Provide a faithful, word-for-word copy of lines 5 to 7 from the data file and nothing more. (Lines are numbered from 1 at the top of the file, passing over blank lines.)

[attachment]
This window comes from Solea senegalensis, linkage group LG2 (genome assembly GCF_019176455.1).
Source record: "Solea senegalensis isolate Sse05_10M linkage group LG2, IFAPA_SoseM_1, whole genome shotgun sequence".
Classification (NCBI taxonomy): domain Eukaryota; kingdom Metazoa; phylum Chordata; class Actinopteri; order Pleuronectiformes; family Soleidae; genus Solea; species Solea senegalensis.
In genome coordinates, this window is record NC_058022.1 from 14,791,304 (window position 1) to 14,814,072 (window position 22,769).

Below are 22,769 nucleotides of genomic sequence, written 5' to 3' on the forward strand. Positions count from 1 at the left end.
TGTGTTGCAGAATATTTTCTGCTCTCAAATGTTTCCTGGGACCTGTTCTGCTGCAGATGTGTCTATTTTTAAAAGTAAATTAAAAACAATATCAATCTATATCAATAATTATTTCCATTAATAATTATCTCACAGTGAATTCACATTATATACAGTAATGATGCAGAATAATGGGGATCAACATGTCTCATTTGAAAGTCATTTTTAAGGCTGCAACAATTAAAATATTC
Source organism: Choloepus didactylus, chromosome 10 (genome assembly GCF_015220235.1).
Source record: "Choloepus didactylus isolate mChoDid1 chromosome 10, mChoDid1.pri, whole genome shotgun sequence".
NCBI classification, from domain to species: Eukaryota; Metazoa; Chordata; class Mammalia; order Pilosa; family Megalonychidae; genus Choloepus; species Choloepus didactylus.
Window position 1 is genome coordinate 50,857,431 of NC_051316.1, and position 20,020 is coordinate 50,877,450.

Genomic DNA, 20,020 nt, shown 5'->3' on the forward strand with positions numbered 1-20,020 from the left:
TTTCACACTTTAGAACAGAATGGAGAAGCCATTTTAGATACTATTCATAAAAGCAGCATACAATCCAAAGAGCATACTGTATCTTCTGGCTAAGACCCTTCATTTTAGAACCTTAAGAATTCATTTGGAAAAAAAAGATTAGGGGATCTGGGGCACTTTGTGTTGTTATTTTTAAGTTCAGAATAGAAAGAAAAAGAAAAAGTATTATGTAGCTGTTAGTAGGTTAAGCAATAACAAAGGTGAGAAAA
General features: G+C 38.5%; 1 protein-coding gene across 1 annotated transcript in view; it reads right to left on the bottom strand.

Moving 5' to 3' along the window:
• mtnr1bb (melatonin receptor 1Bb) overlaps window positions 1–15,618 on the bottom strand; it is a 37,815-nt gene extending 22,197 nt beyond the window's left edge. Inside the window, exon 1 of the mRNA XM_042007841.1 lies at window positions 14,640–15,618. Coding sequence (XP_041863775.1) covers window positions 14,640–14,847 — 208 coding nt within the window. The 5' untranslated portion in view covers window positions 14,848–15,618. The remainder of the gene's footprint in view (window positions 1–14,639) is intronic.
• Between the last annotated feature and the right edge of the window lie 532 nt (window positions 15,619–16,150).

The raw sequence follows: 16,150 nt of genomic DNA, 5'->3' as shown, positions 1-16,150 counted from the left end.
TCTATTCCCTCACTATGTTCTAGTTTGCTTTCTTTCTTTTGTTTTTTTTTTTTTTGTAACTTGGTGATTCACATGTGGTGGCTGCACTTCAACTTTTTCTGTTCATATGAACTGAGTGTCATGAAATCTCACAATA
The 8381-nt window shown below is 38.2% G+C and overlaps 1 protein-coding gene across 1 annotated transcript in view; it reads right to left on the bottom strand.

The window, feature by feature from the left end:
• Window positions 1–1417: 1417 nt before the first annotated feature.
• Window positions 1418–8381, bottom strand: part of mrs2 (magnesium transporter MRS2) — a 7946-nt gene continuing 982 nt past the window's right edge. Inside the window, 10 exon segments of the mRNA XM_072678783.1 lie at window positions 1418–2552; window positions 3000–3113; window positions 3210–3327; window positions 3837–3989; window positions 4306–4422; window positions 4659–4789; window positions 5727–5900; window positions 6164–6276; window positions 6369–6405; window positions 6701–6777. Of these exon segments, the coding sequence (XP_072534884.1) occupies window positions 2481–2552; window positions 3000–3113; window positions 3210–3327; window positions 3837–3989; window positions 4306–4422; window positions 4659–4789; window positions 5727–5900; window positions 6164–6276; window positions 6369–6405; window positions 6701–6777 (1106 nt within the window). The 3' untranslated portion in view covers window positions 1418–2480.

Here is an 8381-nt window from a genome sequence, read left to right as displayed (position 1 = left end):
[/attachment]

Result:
Below are 22,769 nucleotides of genomic sequence, written 5' to 3' on the forward strand. Positions count from 1 at the left end.
TGTGTTGCAGAATATTTTCTGCTCTCAAATGTTTCCTGGGACCTGTTCTGCTGCAGATGTGTCTATTTTTAAAAGTAAATTAAAAACAATATCAATCTATATCAATAATTATTTCCATTAATAATTATCTCACAGTGAATTCACATTATATACAGTAATGATGCAGAATAATGGGGATCAACATGTCTCATTTGAAAGTCATTTTTAAGGCTGCAACAATTAAAATATTC
Source organism: Choloepus didactylus, chromosome 10 (genome assembly GCF_015220235.1).